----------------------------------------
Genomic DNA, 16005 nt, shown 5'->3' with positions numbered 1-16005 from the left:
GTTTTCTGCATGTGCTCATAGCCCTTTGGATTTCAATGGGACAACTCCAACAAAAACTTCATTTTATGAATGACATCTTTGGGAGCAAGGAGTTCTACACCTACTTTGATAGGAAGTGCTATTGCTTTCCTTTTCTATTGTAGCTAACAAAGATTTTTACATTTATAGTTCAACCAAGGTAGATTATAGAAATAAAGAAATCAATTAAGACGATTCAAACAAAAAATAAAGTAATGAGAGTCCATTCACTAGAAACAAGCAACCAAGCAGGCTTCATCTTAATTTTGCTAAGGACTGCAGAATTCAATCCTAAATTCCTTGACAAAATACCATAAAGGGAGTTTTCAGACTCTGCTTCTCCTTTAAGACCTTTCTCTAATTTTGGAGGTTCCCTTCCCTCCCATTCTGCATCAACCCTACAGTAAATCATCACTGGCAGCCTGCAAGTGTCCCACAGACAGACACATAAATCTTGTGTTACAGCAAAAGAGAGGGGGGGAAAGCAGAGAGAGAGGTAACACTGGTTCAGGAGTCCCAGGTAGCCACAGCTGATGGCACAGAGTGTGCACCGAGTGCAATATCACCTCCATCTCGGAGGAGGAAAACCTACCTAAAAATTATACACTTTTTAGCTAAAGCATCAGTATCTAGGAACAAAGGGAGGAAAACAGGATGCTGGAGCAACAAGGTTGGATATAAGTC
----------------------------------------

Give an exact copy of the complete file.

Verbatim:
Genomic DNA, 16005 nt, shown 5'->3' with positions numbered 1-16005 from the left:
GTTTTCTGCATGTGCTCATAGCCCTTTGGATTTCAATGGGACAACTCCAACAAAAACTTCATTTTATGAATGACATCTTTGGGAGCAAGGAGTTCTACACCTACTTTGATAGGAAGTGCTATTGCTTTCCTTTTCTATTGTAGCTAACAAAGATTTTTACATTTATAGTTCAACCAAGGTAGATTATAGAAATAAAGAAATCAATTAAGACGATTCAAACAAAAAATAAAGTAATGAGAGTCCATTCACTAGAAACAAGCAACCAAGCAGGCTTCATCTTAATTTTGCTAAGGACTGCAGAATTCAATCCTAAATTCCTTGACAAAATACCATAAAGGGAGTTTTCAGACTCTGCTTCTCCTTTAAGACCTTTCTCTAATTTTGGAGGTTCCCTTCCCTCCCATTCTGCATCAACCCTACAGTAAATCATCACTGGCAGCCTGCAAGTGTCCCACAGACAGACACATAAATCTTGTGTTACAGCAAAAGAGAGGGGGGGAAAGCAGAGAGAGAGGTAACACTGGTTCAGGAGTCCCAGGTAGCCACAGCTGATGGCACAGAGTGTGCACCGAGTGCAATATCACCTCCATCTCGGAGGAGGAAAACCTACCTAAAAATTATACACTTTTTAGCTAAAGCATCAGTATCTAGGAACAAAGGGAGGAAAACAGGATGCTGGAGCAACAAGGTTGGATATAAGTC